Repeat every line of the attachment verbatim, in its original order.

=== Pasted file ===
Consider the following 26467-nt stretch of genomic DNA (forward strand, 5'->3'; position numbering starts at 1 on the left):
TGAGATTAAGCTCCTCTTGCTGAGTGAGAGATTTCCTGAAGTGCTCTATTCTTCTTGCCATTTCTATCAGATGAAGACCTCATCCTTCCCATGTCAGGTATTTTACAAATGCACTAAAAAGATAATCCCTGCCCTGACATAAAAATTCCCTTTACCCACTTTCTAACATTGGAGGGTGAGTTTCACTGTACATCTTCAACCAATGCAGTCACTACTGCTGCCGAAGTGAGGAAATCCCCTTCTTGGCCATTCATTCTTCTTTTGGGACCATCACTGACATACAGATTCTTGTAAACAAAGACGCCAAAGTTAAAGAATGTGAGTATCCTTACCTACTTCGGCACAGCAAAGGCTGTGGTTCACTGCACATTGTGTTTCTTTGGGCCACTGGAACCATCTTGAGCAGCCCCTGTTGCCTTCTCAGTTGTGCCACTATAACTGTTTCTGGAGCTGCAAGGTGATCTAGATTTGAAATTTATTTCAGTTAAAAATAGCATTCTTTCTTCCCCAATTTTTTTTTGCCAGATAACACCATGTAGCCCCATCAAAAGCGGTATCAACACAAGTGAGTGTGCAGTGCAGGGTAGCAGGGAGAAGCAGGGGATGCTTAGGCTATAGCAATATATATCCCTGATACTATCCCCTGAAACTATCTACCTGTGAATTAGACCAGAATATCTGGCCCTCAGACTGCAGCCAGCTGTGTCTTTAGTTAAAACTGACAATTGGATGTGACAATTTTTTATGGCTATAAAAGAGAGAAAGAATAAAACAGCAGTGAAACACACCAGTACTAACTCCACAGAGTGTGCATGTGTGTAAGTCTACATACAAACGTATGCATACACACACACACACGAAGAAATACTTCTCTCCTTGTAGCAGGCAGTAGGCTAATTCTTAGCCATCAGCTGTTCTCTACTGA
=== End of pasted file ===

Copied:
Consider the following 26467-nt stretch of genomic DNA (forward strand, 5'->3'; position numbering starts at 1 on the left):
TGAGATTAAGCTCCTCTTGCTGAGTGAGAGATTTCCTGAAGTGCTCTATTCTTCTTGCCATTTCTATCAGATGAAGACCTCATCCTTCCCATGTCAGGTATTTTACAAATGCACTAAAAAGATAATCCCTGCCCTGACATAAAAATTCCCTTTACCCACTTTCTAACATTGGAGGGTGAGTTTCACTGTACATCTTCAACCAATGCAGTCACTACTGCTGCCGAAGTGAGGAAATCCCCTTCTTGGCCATTCATTCTTCTTTTGGGACCATCACTGACATACAGATTCTTGTAAACAAAGACGCCAAAGTTAAAGAATGTGAGTATCCTTACCTACTTCGGCACAGCAAAGGCTGTGGTTCACTGCACATTGTGTTTCTTTGGGCCACTGGAACCATCTTGAGCAGCCCCTGTTGCCTTCTCAGTTGTGCCACTATAACTGTTTCTGGAGCTGCAAGGTGATCTAGATTTGAAATTTATTTCAGTTAAAAATAGCATTCTTTCTTCCCCAATTTTTTTTTGCCAGATAACACCATGTAGCCCCATCAAAAGCGGTATCAACACAAGTGAGTGTGCAGTGCAGGGTAGCAGGGAGAAGCAGGGGATGCTTAGGCTATAGCAATATATATCCCTGATACTATCCCCTGAAACTATCTACCTGTGAATTAGACCAGAATATCTGGCCCTCAGACTGCAGCCAGCTGTGTCTTTAGTTAAAACTGACAATTGGATGTGACAATTTTTTATGGCTATAAAAGAGAGAAAGAATAAAACAGCAGTGAAACACACCAGTACTAACTCCACAGAGTGTGCATGTGTGTAAGTCTACATACAAACGTATGCATACACACACACACACGAAGAAATACTTCTCTCCTTGTAGCAGGCAGTAGGCTAATTCTTAGCCATCAGCTGTTCTCTACTGA